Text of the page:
An interesting characteristic of the orange gene is that it is carried on the X- chromosome, which makes it sex-linked.

The orange gene has two alleles: non - orange o and orange O.

The non - orange allel o is recessive and allows full expression of the black locus. The dominant orange allele O, however, influences expression of the black and agouti loci because it substitutes the production of phaeomelanin for eumelanin. It makes the effect of the black gene by converting a black or brown coat to orange.

In male cats this locus can produce only two phenotypes : black or orange. If a male carries the orange allele, he will be orange (red/ cream).

In females it can produce three phenotypes: black (oo), orange (OO) and tortoiseshell (Oo).

Females are XX meaning they have two X -chromosomes. If both chromosomes carry the orange allele then the coat will be orange (OO) - red/cream -. If she is heterozygous (Oo) her coat will be a patchwork of orange and black patches, called tortoiseshell.

OO DD = orange, homozygous red

Oo DD = tortoiseshell - seal-tortie and chocolate-tortie

OO dd = cream

Oo dd = tortoiseshell - blue-tortie and lilac-tortie

The gene for orange overlaps all possible colour varieties.

All these 10 colours are recognized in cat organizations worldwide.

The Burmese come without any barring and in warm colours which are generated through selective breeding.


The rufousing gene:

Nowadays Burmese appear without barring and come in warm colours due to selective breeding
The warm colours are caused by the rufousing gene.
Rufousing (lat. rufus = redish brown, engl. rufous = fox red)
This term explains the wide range of yellow pigments and is as well responsible for the darker appearance of colours. The rufousing gene is representative for the contrary of the wild type (agouti). This range is indeed wide and is inherited polygenetically. The more rufousing there is in a breed the warmer are the colours.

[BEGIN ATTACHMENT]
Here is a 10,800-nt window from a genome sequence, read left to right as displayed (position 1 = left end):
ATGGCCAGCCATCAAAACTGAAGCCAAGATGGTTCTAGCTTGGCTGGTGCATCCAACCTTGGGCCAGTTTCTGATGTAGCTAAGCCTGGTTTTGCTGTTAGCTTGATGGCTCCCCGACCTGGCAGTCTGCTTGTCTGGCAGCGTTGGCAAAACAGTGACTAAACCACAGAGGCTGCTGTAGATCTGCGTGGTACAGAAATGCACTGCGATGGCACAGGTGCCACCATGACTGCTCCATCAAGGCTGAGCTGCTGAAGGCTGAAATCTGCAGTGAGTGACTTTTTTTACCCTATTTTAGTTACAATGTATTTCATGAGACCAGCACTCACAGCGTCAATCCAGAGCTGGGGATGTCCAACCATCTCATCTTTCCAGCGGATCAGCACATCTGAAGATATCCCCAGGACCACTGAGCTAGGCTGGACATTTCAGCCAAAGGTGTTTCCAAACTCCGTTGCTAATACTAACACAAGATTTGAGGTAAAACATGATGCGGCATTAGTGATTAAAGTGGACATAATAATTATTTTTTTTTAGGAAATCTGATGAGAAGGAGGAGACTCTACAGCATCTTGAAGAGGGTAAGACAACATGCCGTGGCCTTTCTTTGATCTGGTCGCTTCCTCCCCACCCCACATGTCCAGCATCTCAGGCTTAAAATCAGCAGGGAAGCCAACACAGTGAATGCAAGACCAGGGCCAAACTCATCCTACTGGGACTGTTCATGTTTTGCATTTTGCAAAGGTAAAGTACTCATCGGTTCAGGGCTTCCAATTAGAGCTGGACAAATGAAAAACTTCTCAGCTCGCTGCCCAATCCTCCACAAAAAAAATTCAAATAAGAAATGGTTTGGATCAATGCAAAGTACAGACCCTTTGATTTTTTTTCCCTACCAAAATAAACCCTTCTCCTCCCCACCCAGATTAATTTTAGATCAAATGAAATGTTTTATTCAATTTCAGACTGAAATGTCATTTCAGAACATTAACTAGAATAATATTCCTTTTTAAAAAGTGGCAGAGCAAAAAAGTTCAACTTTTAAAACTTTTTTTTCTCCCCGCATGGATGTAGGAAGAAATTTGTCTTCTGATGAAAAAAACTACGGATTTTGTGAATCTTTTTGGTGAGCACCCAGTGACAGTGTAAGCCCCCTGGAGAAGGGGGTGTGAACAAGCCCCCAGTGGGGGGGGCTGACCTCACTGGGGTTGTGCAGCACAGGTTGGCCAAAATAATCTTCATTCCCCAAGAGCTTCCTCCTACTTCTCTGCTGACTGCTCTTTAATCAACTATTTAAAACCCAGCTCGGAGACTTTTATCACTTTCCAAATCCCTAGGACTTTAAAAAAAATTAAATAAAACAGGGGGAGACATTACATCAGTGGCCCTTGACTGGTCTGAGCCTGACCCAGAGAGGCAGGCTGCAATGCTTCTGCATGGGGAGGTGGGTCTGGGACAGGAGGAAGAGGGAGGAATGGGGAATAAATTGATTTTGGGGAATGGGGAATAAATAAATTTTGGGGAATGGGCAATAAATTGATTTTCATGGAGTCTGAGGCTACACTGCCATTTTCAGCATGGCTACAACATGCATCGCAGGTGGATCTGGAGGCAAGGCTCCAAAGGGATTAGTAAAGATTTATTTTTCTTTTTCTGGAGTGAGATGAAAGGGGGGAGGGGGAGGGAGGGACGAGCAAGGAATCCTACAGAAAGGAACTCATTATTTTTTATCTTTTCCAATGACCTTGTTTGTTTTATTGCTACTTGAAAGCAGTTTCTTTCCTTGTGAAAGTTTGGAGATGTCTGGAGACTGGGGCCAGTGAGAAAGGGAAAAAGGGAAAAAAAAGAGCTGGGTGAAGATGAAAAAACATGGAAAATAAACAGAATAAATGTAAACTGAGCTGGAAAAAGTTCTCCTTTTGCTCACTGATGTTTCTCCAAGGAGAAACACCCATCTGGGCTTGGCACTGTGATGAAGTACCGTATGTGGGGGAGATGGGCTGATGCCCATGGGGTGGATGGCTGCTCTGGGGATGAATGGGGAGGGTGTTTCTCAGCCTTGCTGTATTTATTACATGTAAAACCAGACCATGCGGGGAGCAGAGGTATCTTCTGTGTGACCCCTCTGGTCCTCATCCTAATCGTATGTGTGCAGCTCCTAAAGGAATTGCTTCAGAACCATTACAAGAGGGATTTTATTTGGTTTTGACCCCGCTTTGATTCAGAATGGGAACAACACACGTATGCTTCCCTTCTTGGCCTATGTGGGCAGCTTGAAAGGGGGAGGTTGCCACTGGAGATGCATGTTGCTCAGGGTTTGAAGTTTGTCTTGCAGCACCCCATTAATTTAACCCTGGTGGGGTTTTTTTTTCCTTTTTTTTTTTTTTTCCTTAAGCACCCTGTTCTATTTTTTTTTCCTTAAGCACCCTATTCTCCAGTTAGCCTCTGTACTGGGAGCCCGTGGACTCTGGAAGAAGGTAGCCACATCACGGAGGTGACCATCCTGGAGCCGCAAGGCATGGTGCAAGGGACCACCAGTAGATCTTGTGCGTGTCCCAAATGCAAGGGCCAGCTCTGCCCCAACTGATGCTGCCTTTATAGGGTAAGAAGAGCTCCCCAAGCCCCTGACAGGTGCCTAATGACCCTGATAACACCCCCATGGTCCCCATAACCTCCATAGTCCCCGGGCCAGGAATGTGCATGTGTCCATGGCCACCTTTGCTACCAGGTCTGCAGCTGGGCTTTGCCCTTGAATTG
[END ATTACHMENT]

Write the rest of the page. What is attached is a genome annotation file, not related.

There are efforts (as in other breeds too) to introduce the silver and agouti gene into the Burmese breed. New colours such as silver, ticked, smoke as well as caramel, apricot, fawn and cinnamon were established.
These animals appear very attractive to the eye of the beholder. Nevertheless the introduction of the silver gene creates conflicts that should not be underestimated. A show silver cat represents that kind of breeding where polygenes (rufous) will be deliberately deleted. Silver cats ought to be without any yellow pigmentation which means a colder basic colour in order to present the silver. When the rufousing genes are deleted all the Burmese colours appear cold.
That is why the silver gene is not desirable in many breeds, especially not in the Burmese breed.

Many years of breeding experience show that the silver gene minimises respectively deletes all rufousing genes.

Text © copyright by: Silvia Röll-Becker, Burmakatzen vom Silvan
Translation ©
copyright by: Irmgard Thormann, Mackintosh Burmese Cats

Foto © copyright by: Bettina Koch, Burmakatzen von Merapi